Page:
Last week a blog post by Rebeca Seitz caught fire online. If I had to guess why this particular blog post took off the way it did, I’d say it was because she described a scenario that is all too familiar to parents these days.
In it she relayed her shock and horror that over breakfast, ABC’s Good Morning America aired a soft-porn ad for the network’s program Betrayal. The ad depicted a man and woman fully nude and having sex. Not exactly what you’d expect to see over your Cheerios. And it’s especially unwelcome when you’re just trying to get caught up on the day’s news and weather while you are getting your kids fed and out the door in the morning.
How often have we heard the hoary cliché, “If you don’t like it, change the channel.” But Rebeca’s story perfectly illustrates why “just change the channel” is wholly inadequate.
Rebeca, just like thousands (millions?) of parents before her, probably did change the channel. But by that time it was too late. Her eight-year-old son had already seen the image, and a little piece of his innocence died that day. He had already been exposed to something she wanted to protect him from.
It’s not as if she was watching a TV-14 primetime soap, or Showtime mini-series. She was watching Good Morning America. She had no reason to expect such content with the morning news, but it is symptomatic of the general corrosion of the culture that this kind of content is no longer confined to the post-10 p.m. time slot when kids are safely tucked away in bed. It is everywhere at all times, and darn near impossible to avoid.
But this is what the “just change the channel” mentality has wrought. It has placed the entire burden not on the networks to be responsible, but on the parents to be constantly on guard, even during times of day and on programs once assumed to be appropriate for viewers of all ages. It has given networks the green light to air whatever they want, whenever they want.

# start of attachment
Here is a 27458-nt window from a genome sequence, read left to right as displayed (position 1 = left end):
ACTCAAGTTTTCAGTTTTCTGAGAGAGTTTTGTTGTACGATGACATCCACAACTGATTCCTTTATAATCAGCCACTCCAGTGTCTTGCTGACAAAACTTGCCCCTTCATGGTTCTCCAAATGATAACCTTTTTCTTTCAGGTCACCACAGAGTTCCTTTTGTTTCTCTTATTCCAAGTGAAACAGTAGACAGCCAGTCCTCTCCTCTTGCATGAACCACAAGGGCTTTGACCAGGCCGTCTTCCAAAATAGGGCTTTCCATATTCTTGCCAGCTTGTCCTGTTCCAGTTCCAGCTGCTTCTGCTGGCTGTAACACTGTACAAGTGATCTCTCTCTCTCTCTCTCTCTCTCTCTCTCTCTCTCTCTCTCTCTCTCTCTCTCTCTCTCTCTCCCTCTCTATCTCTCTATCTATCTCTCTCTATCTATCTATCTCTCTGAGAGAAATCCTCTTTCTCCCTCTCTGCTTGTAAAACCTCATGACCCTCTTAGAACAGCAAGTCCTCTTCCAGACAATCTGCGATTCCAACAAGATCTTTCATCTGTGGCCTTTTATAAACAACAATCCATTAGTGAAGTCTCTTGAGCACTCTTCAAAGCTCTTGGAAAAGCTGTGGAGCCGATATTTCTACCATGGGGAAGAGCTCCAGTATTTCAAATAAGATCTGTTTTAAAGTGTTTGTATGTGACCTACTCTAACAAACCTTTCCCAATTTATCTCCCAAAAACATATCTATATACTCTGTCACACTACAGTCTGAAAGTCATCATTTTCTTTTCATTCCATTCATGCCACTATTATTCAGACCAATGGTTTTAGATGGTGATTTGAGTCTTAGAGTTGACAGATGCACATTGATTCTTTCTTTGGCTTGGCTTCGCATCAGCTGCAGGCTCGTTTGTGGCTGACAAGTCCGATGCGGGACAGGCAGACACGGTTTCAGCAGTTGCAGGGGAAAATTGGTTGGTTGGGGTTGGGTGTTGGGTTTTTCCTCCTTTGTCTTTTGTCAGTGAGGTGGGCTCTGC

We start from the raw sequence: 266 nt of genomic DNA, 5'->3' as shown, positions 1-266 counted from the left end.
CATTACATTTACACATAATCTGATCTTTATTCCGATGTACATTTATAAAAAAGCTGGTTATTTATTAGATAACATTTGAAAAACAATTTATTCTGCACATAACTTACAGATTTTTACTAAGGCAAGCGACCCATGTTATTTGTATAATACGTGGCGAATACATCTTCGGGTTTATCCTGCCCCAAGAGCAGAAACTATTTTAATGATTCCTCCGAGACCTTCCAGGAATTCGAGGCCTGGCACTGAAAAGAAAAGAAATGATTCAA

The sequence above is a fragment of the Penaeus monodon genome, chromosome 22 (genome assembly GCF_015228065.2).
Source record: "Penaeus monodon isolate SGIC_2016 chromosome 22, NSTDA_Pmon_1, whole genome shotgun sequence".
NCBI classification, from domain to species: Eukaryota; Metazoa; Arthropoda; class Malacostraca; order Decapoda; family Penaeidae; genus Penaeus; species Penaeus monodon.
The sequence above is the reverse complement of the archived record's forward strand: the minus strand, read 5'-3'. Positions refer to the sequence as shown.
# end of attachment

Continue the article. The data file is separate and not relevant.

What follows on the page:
It has entirely ceded the culture to the most corrupting influences out there. And no matter how vigilantly you try to guard against those influences, they creep in like toxic fumes through the cracks and crevices. I’ve never watched Keeping Up With the Kardashians, but I know the names of every member of that family — because popular culture has a way of permeating the general culture, to the point that it is impossible to avoid.
The “just change the channel” crowd might as well be saying “throw out your television sets,” because that’s a more realistic solution than the one they’re suggesting. They want the networks to have all the say, and parents to have no say at all, even though the networks are using a resource that is owned by the very parents who are being forced into retreat. They’re saying “like it or lump it,” with no middle ground allowed.
Maybe if more of us had taken Rebeca’s approach, if more of us had pushed back on the networks, if more of us had taken the broadcasters to task instead of merely “changing the channel,” we wouldn’t have to worry about our kids getting soft-porn with their breakfast.